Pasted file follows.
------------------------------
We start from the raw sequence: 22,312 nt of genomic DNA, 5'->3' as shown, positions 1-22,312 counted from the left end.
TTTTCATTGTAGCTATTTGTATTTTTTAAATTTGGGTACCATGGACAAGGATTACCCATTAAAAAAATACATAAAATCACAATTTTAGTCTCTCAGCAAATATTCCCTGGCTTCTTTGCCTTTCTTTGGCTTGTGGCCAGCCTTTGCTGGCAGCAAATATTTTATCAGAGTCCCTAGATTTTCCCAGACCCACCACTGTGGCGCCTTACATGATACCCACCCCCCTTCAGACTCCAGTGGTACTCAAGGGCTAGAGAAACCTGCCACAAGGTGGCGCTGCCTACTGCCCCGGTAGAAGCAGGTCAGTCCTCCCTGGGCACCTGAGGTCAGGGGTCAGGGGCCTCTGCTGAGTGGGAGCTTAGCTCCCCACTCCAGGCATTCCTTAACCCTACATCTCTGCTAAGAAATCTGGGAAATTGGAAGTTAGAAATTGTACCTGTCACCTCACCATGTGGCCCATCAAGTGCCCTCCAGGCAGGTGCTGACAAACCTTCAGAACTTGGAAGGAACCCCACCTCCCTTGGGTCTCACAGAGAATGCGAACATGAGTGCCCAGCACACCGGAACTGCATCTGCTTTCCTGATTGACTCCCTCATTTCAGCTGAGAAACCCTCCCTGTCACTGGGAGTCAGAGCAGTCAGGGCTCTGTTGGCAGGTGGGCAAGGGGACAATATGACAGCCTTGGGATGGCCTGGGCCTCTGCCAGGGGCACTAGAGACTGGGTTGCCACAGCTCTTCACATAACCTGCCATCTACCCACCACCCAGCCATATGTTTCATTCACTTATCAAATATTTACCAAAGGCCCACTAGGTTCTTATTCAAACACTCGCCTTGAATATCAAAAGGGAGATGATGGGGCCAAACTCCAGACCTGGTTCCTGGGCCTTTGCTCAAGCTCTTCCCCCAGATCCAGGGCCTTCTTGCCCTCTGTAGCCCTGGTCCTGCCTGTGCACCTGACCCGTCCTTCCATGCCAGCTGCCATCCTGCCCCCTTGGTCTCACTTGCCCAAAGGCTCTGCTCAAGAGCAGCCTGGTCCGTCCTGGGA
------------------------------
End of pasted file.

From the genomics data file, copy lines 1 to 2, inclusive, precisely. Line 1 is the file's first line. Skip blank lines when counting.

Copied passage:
We start from the raw sequence: 22,312 nt of genomic DNA, 5'->3' as shown, positions 1-22,312 counted from the left end.
TTTTCATTGTAGCTATTTGTATTTTTTAAATTTGGGTACCATGGACAAGGATTACCCATTAAAAAAATACATAAAATCACAATTTTAGTCTCTCAGCAAATATTCCCTGGCTTCTTTGCCTTTCTTTGGCTTGTGGCCAGCCTTTGCTGGCAGCAAATATTTTATCAGAGTCCCTAGATTTTCCCAGACCCACCACTGTGGCGCCTTACATGATACCCACCCCCCTTCAGACTCCAGTGGTACTCAAGGGCTAGAGAAACCTGCCACAAGGTGGCGCTGCCTACTGCCCCGGTAGAAGCAGGTCAGTCCTCCCTGGGCACCTGAGGTCAGGGGTCAGGGGCCTCTGCTGAGTGGGAGCTTAGCTCCCCACTCCAGGCATTCCTTAACCCTACATCTCTGCTAAGAAATCTGGGAAATTGGAAGTTAGAAATTGTACCTGTCACCTCACCATGTGGCCCATCAAGTGCCCTCCAGGCAGGTGCTGACAAACCTTCAGAACTTGGAAGGAACCCCACCTCCCTTGGGTCTCACAGAGAATGCGAACATGAGTGCCCAGCACACCGGAACTGCATCTGCTTTCCTGATTGACTCCCTCATTTCAGCTGAGAAACCCTCCCTGTCACTGGGAGTCAGAGCAGTCAGGGCTCTGTTGGCAGGTGGGCAAGGGGACAATATGACAGCCTTGGGATGGCCTGGGCCTCTGCCAGGGGCACTAGAGACTGGGTTGCCACAGCTCTTCACATAACCTGCCATCTACCCACCACCCAGCCATATGTTTCATTCACTTATCAAATATTTACCAAAGGCCCACTAGGTTCTTATTCAAACACTCGCCTTGAATATCAAAAGGGAGATGATGGGGCCAAACTCCAGACCTGGTTCCTGGGCCTTTGCTCAAGCTCTTCCCCCAGATCCAGGGCCTTCTTGCCCTCTGTAGCCCTGGTCCTGCCTGTGCACCTGACCCGTCCTTCCATGCCAGCTGCCATCCTGCCCCCTTGGTCTCACTTGCCCAAAGGCTCTGCTCAAGAGCAGCCTGGTCCGTCCTGGGA